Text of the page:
Finance Monthly - September 2023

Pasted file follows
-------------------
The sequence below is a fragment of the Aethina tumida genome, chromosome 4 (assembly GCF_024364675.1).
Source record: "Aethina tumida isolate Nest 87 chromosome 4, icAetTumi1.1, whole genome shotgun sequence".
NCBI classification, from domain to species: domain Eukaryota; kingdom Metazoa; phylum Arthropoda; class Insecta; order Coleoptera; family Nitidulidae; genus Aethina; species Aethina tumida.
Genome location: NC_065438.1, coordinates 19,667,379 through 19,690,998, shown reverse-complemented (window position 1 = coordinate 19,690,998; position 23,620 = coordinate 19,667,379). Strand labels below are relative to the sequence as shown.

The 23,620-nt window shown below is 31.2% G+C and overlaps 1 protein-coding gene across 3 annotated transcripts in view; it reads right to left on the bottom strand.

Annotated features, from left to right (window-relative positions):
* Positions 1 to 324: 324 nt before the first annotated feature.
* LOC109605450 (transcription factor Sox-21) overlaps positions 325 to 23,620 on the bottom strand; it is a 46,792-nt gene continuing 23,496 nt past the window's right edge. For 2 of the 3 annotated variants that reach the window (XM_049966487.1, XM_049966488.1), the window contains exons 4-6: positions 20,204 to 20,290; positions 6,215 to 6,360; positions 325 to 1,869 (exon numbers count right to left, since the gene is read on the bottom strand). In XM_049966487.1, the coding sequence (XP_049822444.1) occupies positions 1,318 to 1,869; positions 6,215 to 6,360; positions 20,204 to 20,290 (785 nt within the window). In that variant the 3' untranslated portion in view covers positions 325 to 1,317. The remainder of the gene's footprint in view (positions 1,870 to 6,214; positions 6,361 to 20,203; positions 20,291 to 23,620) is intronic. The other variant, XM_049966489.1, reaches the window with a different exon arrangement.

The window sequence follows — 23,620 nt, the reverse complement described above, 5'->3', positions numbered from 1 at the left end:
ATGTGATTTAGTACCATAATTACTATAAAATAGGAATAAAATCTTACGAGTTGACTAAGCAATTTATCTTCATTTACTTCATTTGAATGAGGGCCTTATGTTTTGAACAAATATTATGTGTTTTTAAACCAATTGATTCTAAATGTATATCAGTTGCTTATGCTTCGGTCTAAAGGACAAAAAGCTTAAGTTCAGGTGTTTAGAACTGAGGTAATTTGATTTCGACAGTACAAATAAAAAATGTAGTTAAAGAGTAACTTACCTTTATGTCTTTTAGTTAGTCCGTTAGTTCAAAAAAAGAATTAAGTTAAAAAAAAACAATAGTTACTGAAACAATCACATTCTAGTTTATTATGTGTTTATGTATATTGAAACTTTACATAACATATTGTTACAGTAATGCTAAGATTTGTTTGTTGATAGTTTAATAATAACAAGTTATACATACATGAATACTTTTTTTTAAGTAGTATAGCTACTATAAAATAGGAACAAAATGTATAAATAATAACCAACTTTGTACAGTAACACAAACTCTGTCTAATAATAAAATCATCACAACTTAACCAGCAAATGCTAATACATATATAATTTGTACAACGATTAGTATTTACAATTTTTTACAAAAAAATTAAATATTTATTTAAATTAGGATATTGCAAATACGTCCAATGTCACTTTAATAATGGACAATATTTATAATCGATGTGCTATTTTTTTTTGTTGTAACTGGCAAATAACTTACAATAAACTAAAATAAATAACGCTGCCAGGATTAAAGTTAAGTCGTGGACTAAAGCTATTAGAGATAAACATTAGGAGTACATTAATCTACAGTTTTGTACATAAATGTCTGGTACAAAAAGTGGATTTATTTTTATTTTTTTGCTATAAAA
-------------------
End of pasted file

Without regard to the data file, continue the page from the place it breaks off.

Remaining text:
Finance Monthly. Editor’s Note Navigating the Complex Terrain of Finance in Unprecedented Times Dear Readers, Welcome to the September edition of Finance Monthly, a beacon of insight, innovation, and pragmatic advice in an increasingly complex financial landscape. As the seasons transition, so do the challenges and opportunities in finance. In this issue, we explore various elements that are at the forefront of shaping the financial industry, from the role of CFOs in shaping the future to essential guides on estate planning. CFOs: Stewards of the Future As financial landscapes become more intricate, the role of CFOs is evolving beyond number crunching. We delve into how today’s CFOs are stepping up as strategic partners in their organizations, looking beyond spreadsheets to drive value and predict future trends. Actionable ESG: More Than Just a Buzzword The environment, social governance, and sustainability are no longer sidelined discussions but central to corporate strategy. Our feature examines how CFOs are actively integrating ESG considerations into financial planning, not as an afterthought but as a core element of their role. Regulatory Watch: Digital Operational Resilience Act (DORA) In a world where digital transformation is speeding up, resilience against cyber threats is more critical than ever. In a fascinating interview with Parva Consulting, Luxembourg, we provide an analysis of the Digital Operational Resilience Act (DORA), which aims to equip you with a better understanding of what it means for financial institutions and how they can comply. An Essential Guide to Estate Planning Estate planning is often shrouded in complexity and discomfort. In this edition, we demystify the process, offering an in-depth interview with Clive Barwell, an expert in the field, who walks you through each critical step to ensure that your legacy is managed as you intend. Front Cover Feature: Insolvency and Restructuring Our cover story features an exclusive interview with Claire Middlebrook of Middlebrooks Insolvency Practitioners. Claire’s expertise in the delicate matters of insolvency and restructuring is both timely and timeless, especially as businesses adapt to the economic uncertainties of our age. As always, we hope this month’s issue provides you with the knowledge and insights to navigate the financial challenges and opportunities that lie ahead. Thank you for allowing us to be part of your ongoing journey in the world of finance. Mark Palmer Editor Follow us on Instagram Financemonthly Find us on Facebook Finance Monthly Stay Connected Tweet us @Finance_Monthly Universal Media Ltd PO Box 17858, Tamworth, B77 9QG United Kingdom 0044 (0) 1543 255 537 Copyright 2023 Published by Universal Media Ltd The views expressed in the articles within Finance Monthly are the contributors’ own, nothing within the announcements or articles should be construed as a profit forecast. All rights reserved. Material contained within this publication is not to be reproduced in whole or part without the prior permission of Finance Monthly. Circulation details can be found at Monthly Finance 3